National Museum of Women in the Arts

07/31/2021 | News release | Distributed by Public on 07/31/2021 03:02

5 Fast Facts: Mary Vaux Walcott

Impress your friends with five fast facts about mountaineer, glacial geologist, photographer, and botanist Mary Vaux Walcott (1860‒1940), who combined an artistic sensibility with intrepid spirit and scientific curiosity (much as Maria Sibylla Merian (1647-1717) did centuries earlier).

Walcott's travels, artwork, and publications helped introduce the U.S. to the sublime and beautiful Canadian Rockies. Her distinctive botanical illustrations rendered plants to scale, uncommon for the time: Wide margins of blank paper frame and dwarf minute blooms while large specimens dominate, their leaves and petals abruptly cropped along the edges.

1. Quaker Made

Born in Philadelphia, Mary Morris Vaux (rhymes with 'box') was the oldest child in a devout, conservative Quaker family. Her autocratic father believed his only daughter was 'designed to care for him,' and she did so devotedly from the death of her mother in 1880 until her wedding in 1914.

2. Cold Feet

During annual summer treks to western Canada, the artist and her brothers documented glacier recession in Alberta and British Columbia well before global warming was a concept. Their maps, measurements, and photographs remain valuable documents for scientists studying climate change today.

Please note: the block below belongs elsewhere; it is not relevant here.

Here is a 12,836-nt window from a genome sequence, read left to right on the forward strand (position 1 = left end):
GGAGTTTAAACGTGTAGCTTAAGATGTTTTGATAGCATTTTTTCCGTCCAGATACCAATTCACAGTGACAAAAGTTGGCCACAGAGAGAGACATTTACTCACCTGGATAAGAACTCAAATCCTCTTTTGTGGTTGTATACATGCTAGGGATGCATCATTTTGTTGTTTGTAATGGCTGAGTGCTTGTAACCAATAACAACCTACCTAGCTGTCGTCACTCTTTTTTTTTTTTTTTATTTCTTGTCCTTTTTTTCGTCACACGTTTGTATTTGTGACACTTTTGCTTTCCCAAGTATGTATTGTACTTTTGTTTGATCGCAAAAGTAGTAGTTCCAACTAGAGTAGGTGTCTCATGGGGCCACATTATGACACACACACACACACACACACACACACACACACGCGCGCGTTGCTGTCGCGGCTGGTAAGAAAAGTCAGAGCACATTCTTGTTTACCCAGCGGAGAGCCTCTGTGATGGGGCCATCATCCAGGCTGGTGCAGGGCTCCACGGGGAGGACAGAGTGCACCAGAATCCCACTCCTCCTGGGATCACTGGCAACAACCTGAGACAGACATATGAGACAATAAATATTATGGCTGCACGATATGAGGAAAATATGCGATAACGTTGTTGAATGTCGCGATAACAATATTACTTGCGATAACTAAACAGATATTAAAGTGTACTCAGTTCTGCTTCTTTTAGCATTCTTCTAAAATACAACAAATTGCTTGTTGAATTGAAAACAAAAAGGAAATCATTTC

3. At Her Peak

In 1900, Vaux Walcott became the first recorded woman to climb a peak higher than 10,000 feet when she successfully summited Mt. Stephen in Canada's Yoho National Park. Her close friend and fellow artist-adventurer Mary Schäffer Warren (1861‒1939) named a peak in her honor in 1908. Mount Mary Vaux sits within Jasper National Park in the Canadian Rockies.

4. Botanical Brilliance

Vaux Walcott's five-volume North American Wild Flowers (1925) featured more than 400 scientifically accurate illustrations and personal annotations. Readers noted parallels between her volumes and Birds of America (1827-1838) by ornithologist John James Audubon, earning Walcott the sobriquet 'The Audubon of Botany.'

5. High Society

At 54, the artist married noted paleontologist and Smithsonian Secretary Charles Doolittle Walcott. While continuing her travels, art, and research, she also became a leading social hostess in Washington, D.C. Vaux Walcott rubbed elbows with influential figures, including their neighbors Lou and Herbert Hoover prior to his presidency.

Learn more about Walcott and celebrate her life and work during a virtual happy hour on September 22 from 5:30 to 6:30 p.m. Join us!